Keith describes the working relationship this way, “Well, the structure of that would be a mystery to the people I work with as well. It’s kind of random, but not entirely. There are times when if something is going wrong I’m a guy that can help fix it because I have seen a lot and can do a lot of the engineering, analysis and solve problems. But there is no real structure. Nobody there has to contact me.”
Despite his undefined roll it’s clear Keith is still actively involved and the engineers there actively seek his expertise, even if it means he has to be the bad guy, pointing out the real world issues a product will face. The best example of this is Bontrager’s most high tech product. Knowing Zipp had set the bar very high for full carbon clinchers Bontrager, the brand, was determined to deliver aero Aeolus wheels at shallower depths for a lighter, easier to handle wheel. They threw resources at the project, many derived from Trek’s arsenal - computational fluid dynamics, finite element analysis, hour upon hour of wind tunnel time. The final product is undeniably fast, Fabian Cancellara has proven that. But it was Keith that spoke up early in carbon rim development and said, carbon may be fast but if it doesn’t stop safely and effectively all that speed is worthless. It’s not a sexy problem, but it’s a real world problem and one that Keith was determined to solve.
“Braking physics is one of the main contributions I have made to what we do. Carbon is really not ideal to work as a friction material. That it works as well as it does is cool and lucky to some extent. When we first started making carbon wheels, none of the product managers associated with making carbon wheels wanted new brake pads. I kept saying, This isn’t going to work. You can’t switch carbon for aluminum and have the same braking characteristics.”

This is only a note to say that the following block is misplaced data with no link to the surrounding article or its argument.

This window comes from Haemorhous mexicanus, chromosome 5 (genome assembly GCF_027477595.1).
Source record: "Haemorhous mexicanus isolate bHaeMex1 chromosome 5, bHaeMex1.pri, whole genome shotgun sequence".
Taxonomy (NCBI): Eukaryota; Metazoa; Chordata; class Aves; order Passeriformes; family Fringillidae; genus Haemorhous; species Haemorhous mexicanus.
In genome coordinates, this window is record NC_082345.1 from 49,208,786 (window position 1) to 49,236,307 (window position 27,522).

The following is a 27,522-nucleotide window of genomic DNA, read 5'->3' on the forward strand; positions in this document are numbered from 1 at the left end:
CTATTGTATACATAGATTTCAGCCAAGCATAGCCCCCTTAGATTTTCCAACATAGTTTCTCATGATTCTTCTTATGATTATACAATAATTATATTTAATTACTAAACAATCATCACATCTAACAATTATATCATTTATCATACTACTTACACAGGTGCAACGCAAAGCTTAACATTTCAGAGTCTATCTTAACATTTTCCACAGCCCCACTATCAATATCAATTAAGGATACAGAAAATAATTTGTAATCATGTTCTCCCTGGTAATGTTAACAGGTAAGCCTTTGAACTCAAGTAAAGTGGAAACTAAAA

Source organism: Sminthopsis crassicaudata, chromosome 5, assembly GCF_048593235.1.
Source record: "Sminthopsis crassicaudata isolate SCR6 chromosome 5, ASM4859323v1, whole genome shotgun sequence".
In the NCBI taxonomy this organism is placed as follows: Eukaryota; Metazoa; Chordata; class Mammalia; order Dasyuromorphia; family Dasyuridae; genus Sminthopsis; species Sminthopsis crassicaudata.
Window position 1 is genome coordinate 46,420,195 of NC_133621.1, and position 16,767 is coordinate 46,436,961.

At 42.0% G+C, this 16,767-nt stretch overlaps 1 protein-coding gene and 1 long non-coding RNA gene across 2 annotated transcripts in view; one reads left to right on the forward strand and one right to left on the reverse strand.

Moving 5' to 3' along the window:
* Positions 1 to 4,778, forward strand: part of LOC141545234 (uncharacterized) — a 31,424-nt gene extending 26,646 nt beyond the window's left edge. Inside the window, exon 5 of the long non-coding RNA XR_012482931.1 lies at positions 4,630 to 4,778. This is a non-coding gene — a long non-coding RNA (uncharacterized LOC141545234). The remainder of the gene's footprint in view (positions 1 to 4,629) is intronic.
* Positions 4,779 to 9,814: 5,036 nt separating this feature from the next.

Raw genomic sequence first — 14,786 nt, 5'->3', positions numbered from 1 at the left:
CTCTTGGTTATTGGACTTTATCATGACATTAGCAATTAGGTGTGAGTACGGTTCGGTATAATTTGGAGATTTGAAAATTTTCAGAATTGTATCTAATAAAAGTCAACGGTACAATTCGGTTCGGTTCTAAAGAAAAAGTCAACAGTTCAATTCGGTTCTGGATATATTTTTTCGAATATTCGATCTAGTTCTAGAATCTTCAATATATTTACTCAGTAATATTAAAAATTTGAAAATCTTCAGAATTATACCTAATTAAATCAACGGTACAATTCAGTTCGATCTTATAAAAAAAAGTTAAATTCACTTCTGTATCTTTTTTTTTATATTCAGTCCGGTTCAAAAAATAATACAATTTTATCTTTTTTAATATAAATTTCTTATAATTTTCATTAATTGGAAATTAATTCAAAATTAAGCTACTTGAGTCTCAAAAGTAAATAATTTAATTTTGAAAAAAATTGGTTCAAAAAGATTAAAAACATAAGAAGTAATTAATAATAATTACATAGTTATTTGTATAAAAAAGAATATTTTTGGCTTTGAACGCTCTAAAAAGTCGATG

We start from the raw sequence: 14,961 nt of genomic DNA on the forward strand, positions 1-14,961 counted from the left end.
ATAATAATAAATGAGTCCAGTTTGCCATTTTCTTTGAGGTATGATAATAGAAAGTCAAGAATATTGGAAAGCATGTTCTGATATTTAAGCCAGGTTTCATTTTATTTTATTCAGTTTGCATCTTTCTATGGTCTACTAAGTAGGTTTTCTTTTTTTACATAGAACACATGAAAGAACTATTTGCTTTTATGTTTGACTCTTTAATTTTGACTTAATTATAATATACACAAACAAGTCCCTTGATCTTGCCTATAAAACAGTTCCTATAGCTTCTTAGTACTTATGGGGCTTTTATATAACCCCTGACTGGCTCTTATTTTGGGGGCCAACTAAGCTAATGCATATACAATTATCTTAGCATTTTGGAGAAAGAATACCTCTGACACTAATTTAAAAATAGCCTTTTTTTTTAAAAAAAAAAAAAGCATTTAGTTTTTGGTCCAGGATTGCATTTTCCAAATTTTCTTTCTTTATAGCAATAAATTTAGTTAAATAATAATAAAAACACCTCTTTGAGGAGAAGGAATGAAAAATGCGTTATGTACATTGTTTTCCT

Keith continues, “I talked to Dean Gore who was the marketing guy at the time and I told him about it. Dean’s a really good racer and understands it and he just said, ‘Do what you have to do and I’ll pay for it.’ So the first brakes were developed out of the marketing budget. I found cork rubber, it’s the friction material from motor cycle clutch plates, which was kind of a combination of the cork characteristics, but it had enough rubber in it that it was a little bit grippier and a little bit better in some circumstances. It was good work, it was good physics. I rode the shit out of them here before anybody touched them there to make sure they were safe, it was really fun.”
Keith’s ability to ask those hard questions and then, more importantly, actually being able to solve them is an asset the Bontrager brand holds dear and leverages on a myriad of their products. Keith’s input has redefined their performance expectations and the lab in Wisconsin reflects this.
Darren Snyder, Bontrager Wheel Product Manager, explains howthe in-house lab has developed, “ Much of what you see here are solutions to Keith’s questions and queries about how to make this process better. We’ve modified these tests to address a lot of the things standard tests do not reveal.”
In essence, they have changed their tests to better replicate real world situations, something Keith is continually focused on. Their hub test rig, instead of simply spinning along for hours on end, actually free wheels for a moment and then reapplies force to the hub in an endless cycle, which better replicates real riding scenarios. It’s these kind of subtle changes that will ensure the bike continues to work in the real world as it pushes technological boundaries.
Keith explains the new realities of product design. “Back in the early days, it was a clean slate. You could just invent like crazy and it would always be a big step. Maybe a big step of a cliff but you could do it because there was nothing else going on. There have been a lot of people working really hard for a long, long time about how best to make a bicycle. Whenever you come across somebody that says, ‘I have a new idea that’s going tomake a bike a lot better.’ You should be skeptical right off the bat. It’s either not a new idea or there is a problem.”
This working relationship, where Keith asks the hard questions, isn’t afraid to rain on a new engineers parade and always has real-world application in mind is far from hindered by the geographic distance. In fact, it may require it.
“It’s cool not working there because I can be kind of gruff and be straight up with them where if I had to deal with them every day it would be a much bigger problem. I wouldn’t want to piss everybody off all the time! I still don’t, but it happens sometimes, and that’s cool. I play it straight, here’s what you’ve got, here’s the engineering.”